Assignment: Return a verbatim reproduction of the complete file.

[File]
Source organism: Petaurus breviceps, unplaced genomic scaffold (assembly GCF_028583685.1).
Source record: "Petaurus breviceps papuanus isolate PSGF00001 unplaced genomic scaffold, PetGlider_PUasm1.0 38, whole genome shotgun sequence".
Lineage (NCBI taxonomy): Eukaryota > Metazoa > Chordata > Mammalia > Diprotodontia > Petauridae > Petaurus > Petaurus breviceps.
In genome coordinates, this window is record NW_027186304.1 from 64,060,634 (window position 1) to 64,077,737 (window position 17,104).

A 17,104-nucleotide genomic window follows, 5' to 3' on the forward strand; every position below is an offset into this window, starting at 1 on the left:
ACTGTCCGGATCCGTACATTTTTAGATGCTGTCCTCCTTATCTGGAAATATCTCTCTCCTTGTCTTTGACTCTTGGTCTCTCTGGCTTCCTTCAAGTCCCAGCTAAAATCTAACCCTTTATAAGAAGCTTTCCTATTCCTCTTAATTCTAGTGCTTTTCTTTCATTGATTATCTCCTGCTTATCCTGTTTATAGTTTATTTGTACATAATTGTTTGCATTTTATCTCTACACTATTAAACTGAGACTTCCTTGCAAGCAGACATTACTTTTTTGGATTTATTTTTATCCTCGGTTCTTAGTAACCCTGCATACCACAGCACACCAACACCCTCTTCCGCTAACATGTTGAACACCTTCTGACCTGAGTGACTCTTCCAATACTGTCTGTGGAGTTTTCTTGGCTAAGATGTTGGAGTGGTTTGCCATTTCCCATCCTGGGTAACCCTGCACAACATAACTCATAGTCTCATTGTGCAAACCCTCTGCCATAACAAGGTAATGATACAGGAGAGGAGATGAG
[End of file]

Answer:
Source organism: Petaurus breviceps, unplaced genomic scaffold (assembly GCF_028583685.1).
Source record: "Petaurus breviceps papuanus isolate PSGF00001 unplaced genomic scaffold, PetGlider_PUasm1.0 38, whole genome shotgun sequence".
Lineage (NCBI taxonomy): Eukaryota > Metazoa > Chordata > Mammalia > Diprotodontia > Petauridae > Petaurus > Petaurus breviceps.
In genome coordinates, this window is record NW_027186304.1 from 64,060,634 (window position 1) to 64,077,737 (window position 17,104).

A 17,104-nucleotide genomic window follows, 5' to 3' on the forward strand; every position below is an offset into this window, starting at 1 on the left:
ACTGTCCGGATCCGTACATTTTTAGATGCTGTCCTCCTTATCTGGAAATATCTCTCTCCTTGTCTTTGACTCTTGGTCTCTCTGGCTTCCTTCAAGTCCCAGCTAAAATCTAACCCTTTATAAGAAGCTTTCCTATTCCTCTTAATTCTAGTGCTTTTCTTTCATTGATTATCTCCTGCTTATCCTGTTTATAGTTTATTTGTACATAATTGTTTGCATTTTATCTCTACACTATTAAACTGAGACTTCCTTGCAAGCAGACATTACTTTTTTGGATTTATTTTTATCCTCGGTTCTTAGTAACCCTGCATACCACAGCACACCAACACCCTCTTCCGCTAACATGTTGAACACCTTCTGACCTGAGTGACTCTTCCAATACTGTCTGTGGAGTTTTCTTGGCTAAGATGTTGGAGTGGTTTGCCATTTCCCATCCTGGGTAACCCTGCACAACATAACTCATAGTCTCATTGTGCAAACCCTCTGCCATAACAAGGTAATGATACAGGAGAGGAGATGAG